And all of Collins’ praiseworthy attributes paid dividends when Fangio ground to a halt with a differential ‘blued’ by a lack of oil. Stranded on the far side of the 8.75-mile lap, and with just eight laps remaining, this time there was no chance of switching cars.

Thus Collins was allowed his maiden GP victory.

He would soon score his second, the day after Dino’s death, to lead the championship by five points. He could do no wrong.

Whereas Fangio could do little right. Seemingly at his wits’ end, he took a break at the behest of a specialist; his manager, meanwhile, insisted that he be given a dedicated mechanic for the remainder of the season.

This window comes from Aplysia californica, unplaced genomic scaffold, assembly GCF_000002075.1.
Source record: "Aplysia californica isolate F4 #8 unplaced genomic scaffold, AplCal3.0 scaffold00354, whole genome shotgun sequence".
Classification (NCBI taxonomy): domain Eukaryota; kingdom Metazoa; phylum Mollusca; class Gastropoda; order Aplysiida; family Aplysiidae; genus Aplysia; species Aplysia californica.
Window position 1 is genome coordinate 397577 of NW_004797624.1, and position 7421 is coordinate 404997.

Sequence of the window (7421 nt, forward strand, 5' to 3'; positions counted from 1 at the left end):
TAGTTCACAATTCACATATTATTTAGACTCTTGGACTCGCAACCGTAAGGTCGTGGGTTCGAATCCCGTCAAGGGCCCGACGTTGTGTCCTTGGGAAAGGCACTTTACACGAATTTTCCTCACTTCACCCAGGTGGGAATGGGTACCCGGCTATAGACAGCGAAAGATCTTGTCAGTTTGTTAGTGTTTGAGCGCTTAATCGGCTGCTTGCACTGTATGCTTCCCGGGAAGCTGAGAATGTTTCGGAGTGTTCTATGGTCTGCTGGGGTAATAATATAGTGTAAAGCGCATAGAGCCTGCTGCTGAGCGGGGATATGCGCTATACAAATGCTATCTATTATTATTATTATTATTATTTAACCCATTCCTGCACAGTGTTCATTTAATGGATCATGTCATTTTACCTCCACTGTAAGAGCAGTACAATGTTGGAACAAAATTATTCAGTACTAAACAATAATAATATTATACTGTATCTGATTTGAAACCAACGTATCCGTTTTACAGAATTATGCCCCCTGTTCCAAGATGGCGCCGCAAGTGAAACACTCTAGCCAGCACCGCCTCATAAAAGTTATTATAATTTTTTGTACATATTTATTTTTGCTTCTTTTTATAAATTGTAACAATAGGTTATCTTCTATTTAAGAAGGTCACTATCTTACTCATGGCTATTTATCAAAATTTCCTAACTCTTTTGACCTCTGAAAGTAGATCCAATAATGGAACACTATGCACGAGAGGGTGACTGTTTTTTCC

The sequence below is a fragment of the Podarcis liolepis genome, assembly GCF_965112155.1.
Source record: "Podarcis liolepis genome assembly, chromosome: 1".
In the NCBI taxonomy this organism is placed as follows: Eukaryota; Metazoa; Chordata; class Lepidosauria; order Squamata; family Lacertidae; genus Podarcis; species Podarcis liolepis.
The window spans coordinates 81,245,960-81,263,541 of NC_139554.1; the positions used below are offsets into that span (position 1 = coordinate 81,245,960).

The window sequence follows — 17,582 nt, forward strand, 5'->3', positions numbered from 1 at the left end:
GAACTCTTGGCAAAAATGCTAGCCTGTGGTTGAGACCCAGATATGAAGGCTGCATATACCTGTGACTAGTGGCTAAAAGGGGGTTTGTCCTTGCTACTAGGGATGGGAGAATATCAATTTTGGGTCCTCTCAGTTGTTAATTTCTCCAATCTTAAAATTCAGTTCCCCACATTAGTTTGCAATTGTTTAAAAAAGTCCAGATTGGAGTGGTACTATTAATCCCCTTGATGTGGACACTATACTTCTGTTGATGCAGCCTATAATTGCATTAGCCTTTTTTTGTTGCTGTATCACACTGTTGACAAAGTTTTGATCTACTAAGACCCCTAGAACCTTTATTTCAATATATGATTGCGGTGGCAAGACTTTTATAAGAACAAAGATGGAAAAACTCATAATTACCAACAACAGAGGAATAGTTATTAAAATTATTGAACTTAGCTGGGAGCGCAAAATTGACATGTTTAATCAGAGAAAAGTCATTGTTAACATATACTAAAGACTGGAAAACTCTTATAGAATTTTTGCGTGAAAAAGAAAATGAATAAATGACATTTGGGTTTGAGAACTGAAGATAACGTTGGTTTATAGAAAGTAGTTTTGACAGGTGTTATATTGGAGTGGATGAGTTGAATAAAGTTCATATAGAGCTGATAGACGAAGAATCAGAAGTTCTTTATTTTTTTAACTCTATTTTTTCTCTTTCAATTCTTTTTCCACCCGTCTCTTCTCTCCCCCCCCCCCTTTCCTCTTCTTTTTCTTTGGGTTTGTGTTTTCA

Victories in Britain and Germany, where only Collins could hold a candle to him – before being gassed by escaping fuel fumes – put Fangio back where he belonged, at the top of the pile.

But it was Collins’ unstinting gesture at Monza in September that put it beyond doubt. At a pit box reportedly swimming with accusation, recrimination and self-promotion, he climbed without a moment’s hesitation from his car and gestured an agitated Fangio aboard.

Collins’ chance of becoming world champion at the age of 24 had been indubitably slim but undeniable nevertheless.

His was “a gesture of real nobility.”

Yet it was used by Enzo to highlight the quirks of that “strange man” Fangio.

Not that Collins received Il Drake’s fickle approval for much longer.